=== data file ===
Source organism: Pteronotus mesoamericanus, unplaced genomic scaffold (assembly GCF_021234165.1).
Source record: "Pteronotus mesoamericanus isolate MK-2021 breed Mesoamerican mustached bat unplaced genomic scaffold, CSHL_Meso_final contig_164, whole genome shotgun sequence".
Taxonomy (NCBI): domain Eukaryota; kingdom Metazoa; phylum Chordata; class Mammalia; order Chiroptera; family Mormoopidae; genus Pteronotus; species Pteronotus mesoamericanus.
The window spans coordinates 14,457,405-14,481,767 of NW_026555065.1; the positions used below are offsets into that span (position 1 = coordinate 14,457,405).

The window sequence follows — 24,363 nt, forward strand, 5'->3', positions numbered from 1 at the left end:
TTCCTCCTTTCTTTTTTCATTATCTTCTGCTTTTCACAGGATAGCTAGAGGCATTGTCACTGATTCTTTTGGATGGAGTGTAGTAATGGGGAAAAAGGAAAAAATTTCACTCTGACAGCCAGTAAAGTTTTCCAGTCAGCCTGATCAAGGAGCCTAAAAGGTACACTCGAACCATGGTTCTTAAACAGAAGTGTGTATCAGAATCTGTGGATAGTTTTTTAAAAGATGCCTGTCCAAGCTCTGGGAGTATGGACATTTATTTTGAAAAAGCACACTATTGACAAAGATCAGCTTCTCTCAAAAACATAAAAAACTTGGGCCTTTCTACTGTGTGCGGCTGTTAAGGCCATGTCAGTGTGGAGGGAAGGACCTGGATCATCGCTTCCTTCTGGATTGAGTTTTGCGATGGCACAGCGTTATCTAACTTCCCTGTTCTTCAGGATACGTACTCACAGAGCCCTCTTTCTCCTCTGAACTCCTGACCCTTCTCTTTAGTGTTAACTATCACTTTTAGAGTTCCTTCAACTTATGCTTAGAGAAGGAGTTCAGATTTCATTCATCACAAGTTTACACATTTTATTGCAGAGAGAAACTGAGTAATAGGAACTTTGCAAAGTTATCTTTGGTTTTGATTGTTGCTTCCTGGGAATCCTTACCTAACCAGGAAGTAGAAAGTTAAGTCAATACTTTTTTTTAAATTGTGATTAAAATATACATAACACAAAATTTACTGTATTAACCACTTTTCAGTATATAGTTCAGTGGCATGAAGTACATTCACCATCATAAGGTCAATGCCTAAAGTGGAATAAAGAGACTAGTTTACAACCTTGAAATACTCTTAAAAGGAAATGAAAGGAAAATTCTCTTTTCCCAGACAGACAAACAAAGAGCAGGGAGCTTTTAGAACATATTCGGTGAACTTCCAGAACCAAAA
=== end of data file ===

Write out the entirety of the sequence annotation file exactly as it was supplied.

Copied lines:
Source organism: Pteronotus mesoamericanus, unplaced genomic scaffold (assembly GCF_021234165.1).
Source record: "Pteronotus mesoamericanus isolate MK-2021 breed Mesoamerican mustached bat unplaced genomic scaffold, CSHL_Meso_final contig_164, whole genome shotgun sequence".
Taxonomy (NCBI): domain Eukaryota; kingdom Metazoa; phylum Chordata; class Mammalia; order Chiroptera; family Mormoopidae; genus Pteronotus; species Pteronotus mesoamericanus.
The window spans coordinates 14,457,405-14,481,767 of NW_026555065.1; the positions used below are offsets into that span (position 1 = coordinate 14,457,405).

The window sequence follows — 24,363 nt, forward strand, 5'->3', positions numbered from 1 at the left end:
TTCCTCCTTTCTTTTTTCATTATCTTCTGCTTTTCACAGGATAGCTAGAGGCATTGTCACTGATTCTTTTGGATGGAGTGTAGTAATGGGGAAAAAGGAAAAAATTTCACTCTGACAGCCAGTAAAGTTTTCCAGTCAGCCTGATCAAGGAGCCTAAAAGGTACACTCGAACCATGGTTCTTAAACAGAAGTGTGTATCAGAATCTGTGGATAGTTTTTTAAAAGATGCCTGTCCAAGCTCTGGGAGTATGGACATTTATTTTGAAAAAGCACACTATTGACAAAGATCAGCTTCTCTCAAAAACATAAAAAACTTGGGCCTTTCTACTGTGTGCGGCTGTTAAGGCCATGTCAGTGTGGAGGGAAGGACCTGGATCATCGCTTCCTTCTGGATTGAGTTTTGCGATGGCACAGCGTTATCTAACTTCCCTGTTCTTCAGGATACGTACTCACAGAGCCCTCTTTCTCCTCTGAACTCCTGACCCTTCTCTTTAGTGTTAACTATCACTTTTAGAGTTCCTTCAACTTATGCTTAGAGAAGGAGTTCAGATTTCATTCATCACAAGTTTACACATTTTATTGCAGAGAGAAACTGAGTAATAGGAACTTTGCAAAGTTATCTTTGGTTTTGATTGTTGCTTCCTGGGAATCCTTACCTAACCAGGAAGTAGAAAGTTAAGTCAATACTTTTTTTTAAATTGTGATTAAAATATACATAACACAAAATTTACTGTATTAACCACTTTTCAGTATATAGTTCAGTGGCATGAAGTACATTCACCATCATAAGGTCAATGCCTAAAGTGGAATAAAGAGACTAGTTTACAACCTTGAAATACTCTTAAAAGGAAATGAAAGGAAAATTCTCTTTTCCCAGACAGACAAACAAAGAGCAGGGAGCTTTTAGAACATATTCGGTGAACTTCCAGAACCAAAA